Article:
Canberra, Australia – 21 March 2013 – Today Senator the Hon Stephen Conroy, Minister for Broadband, Communications and the Digital Economy officially launched the CSIRO’s Robot Project at the National Museum of Australia (NMA). Australia’s Academic and Research Network (AARNet) and the National Broadband Network (NBN) provided the high speed broadband connection between the museum robot and remote students for the live demonstration at the launch event.
“This research project signposts the emergence of a technology that, in the near future, will be more intelligent, more agile and more common place across all aspects of our lives,” said AARNet CEO Chris Hancock.
Led by an educator, the robot took students at the participating sites on an interactive virtual tour around the National Museum’s Landmarks gallery. The robot’s mobile Telepresence technology enabled real-time interaction between the students, the National Museum educator and an expert at the Melbourne Museum. A 360 degree panoramic camera allows students to interact with the exhibits independently.
The Museum Robot has been developed by CSIRO in partnership with the NMA. This technology will enable personalised access to museums and cultural institutions across Australia over high speed broadband connections.
In his address, Senator Conroy acknowledged AARNet’s contribution to the project, as the provider of R&E connections at the National Museum and the Melbourne Museum, and the service provider for the NBN at the Cathedral School in Townsville. These three sites participated in the launch event, today.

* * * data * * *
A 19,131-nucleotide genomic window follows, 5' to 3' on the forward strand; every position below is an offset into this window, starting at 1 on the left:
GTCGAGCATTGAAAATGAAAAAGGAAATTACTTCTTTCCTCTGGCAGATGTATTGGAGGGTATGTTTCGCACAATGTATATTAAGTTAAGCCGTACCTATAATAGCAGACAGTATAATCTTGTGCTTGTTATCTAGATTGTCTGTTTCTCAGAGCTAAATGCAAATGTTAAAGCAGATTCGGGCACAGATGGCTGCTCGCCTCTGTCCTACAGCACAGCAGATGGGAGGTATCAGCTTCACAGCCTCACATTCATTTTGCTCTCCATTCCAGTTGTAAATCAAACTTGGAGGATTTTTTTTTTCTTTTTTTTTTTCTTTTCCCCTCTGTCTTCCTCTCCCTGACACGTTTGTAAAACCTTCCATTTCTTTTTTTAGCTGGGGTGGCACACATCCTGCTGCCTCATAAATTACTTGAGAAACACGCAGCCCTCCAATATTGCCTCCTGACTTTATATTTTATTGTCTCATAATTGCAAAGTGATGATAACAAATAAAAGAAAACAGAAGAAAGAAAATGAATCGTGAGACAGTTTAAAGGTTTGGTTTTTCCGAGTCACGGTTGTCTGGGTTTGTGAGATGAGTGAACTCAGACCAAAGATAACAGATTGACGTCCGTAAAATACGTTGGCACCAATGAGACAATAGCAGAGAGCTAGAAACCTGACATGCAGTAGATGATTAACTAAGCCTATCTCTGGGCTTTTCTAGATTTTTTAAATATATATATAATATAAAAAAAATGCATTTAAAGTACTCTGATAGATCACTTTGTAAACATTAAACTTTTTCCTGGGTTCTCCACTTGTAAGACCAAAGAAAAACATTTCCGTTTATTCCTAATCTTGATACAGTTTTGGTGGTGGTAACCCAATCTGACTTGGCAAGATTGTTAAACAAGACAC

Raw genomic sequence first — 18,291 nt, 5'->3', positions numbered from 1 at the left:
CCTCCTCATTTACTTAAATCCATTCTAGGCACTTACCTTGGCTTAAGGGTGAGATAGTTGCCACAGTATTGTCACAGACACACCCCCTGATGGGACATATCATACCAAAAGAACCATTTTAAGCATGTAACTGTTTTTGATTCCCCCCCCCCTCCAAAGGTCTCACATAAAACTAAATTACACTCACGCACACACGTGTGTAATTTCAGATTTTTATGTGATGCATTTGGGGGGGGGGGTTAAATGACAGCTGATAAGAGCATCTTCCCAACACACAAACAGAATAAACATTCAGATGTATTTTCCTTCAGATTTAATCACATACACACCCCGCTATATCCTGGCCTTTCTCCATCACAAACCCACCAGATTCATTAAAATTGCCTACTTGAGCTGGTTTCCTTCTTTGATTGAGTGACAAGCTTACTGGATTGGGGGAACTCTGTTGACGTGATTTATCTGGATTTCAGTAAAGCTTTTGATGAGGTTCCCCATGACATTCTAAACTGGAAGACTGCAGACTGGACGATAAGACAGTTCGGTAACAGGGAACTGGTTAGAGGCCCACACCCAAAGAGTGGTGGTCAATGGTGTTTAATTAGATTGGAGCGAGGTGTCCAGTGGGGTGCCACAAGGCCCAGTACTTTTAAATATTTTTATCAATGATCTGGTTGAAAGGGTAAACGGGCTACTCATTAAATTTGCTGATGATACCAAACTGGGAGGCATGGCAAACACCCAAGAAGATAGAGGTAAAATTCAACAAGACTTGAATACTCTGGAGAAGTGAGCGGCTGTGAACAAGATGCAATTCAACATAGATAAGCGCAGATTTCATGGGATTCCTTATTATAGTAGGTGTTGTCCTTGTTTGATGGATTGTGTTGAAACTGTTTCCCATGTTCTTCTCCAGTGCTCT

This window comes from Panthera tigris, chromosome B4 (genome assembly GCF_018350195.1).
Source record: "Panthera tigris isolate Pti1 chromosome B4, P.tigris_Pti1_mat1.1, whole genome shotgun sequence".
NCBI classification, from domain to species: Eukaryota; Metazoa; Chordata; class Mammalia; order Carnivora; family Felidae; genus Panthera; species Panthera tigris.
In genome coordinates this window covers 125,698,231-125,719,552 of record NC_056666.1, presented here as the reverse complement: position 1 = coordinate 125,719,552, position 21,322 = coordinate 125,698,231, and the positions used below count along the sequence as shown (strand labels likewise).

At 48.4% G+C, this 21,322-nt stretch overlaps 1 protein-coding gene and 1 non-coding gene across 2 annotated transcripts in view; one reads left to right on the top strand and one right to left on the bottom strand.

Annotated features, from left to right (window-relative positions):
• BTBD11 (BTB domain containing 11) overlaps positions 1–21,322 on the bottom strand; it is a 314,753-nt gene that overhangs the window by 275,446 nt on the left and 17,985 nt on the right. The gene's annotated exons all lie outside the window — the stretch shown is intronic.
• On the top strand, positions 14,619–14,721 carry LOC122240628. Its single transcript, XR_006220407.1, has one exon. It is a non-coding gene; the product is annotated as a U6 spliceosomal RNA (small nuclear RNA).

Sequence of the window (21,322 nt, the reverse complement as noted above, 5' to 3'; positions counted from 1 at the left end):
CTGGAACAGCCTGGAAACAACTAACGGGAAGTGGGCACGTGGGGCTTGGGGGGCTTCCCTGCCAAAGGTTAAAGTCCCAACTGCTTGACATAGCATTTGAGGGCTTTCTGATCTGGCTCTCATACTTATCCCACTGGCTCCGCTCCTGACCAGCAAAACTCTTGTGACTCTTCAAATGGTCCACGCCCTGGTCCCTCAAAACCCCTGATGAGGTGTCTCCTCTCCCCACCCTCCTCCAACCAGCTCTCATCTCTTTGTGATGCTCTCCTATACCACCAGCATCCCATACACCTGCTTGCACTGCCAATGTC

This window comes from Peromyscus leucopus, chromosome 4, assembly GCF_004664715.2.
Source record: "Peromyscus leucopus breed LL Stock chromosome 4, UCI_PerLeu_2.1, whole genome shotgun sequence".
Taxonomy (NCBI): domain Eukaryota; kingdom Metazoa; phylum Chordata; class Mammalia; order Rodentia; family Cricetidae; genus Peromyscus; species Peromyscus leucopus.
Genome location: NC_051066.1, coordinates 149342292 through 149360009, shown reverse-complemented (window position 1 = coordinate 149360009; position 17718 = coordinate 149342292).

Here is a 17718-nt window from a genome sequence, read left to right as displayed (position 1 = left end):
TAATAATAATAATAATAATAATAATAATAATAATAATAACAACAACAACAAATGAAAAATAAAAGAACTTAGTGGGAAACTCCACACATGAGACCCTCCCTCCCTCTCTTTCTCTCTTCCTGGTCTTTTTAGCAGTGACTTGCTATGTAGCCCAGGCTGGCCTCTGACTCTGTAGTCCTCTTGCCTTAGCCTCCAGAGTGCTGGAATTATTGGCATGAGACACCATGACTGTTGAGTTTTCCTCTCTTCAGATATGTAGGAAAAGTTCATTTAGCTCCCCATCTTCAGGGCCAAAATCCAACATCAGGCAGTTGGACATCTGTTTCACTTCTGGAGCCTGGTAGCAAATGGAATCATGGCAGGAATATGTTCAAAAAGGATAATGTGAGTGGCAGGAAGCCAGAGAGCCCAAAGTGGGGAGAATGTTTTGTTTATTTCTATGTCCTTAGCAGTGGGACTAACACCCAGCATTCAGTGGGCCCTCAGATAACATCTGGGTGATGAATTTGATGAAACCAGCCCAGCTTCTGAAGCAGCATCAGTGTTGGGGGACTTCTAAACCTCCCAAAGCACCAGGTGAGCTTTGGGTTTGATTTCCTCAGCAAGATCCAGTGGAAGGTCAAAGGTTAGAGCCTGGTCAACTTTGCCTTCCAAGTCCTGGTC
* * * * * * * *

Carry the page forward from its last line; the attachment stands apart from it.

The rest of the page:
The robot outputs a data stream of 10 megabits per second to each of up to fifteen participants in a session.
Dr Ian Oppermann, Director of CSIRO’s Digital Productivity and Services Flagship said any school connected by high speed broadband or the NBN can take advantage of the robot.
“AARNet continues to support innovative technology projects that provide new and dynamic ways for students to be at the helm of their own learning,” said Hancock, adding that projects like this also provide the research and education network with an opportunity to model and understand network performance dynamics required to scale up projects of this nature.
Hancock said it’s the quality and performance of the end-to-end-to-network that defines the user experience.
“The demonstration today illustrates that the distribution of interactive, real time and visually rich experiences across Australia’s research and education network to NBN fibre connected schools ensures the quality of the classroom experience,” said Hancock.
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AARNet Pty Ltd (APL) is the company that operates Australia’s Academic and Research Network (AARNet). It is a not-for-profit company limited by shares. The shareholders are 37 Australian universities and the CSIRO.
AARNet provides high-capacity leading edge Internet services for the tertiary education and research sector communities and their research partners. AARNet serves more than one million end users who access the network through local area networks at member institutions. For further information, please visit: www.aarnet.edu.au
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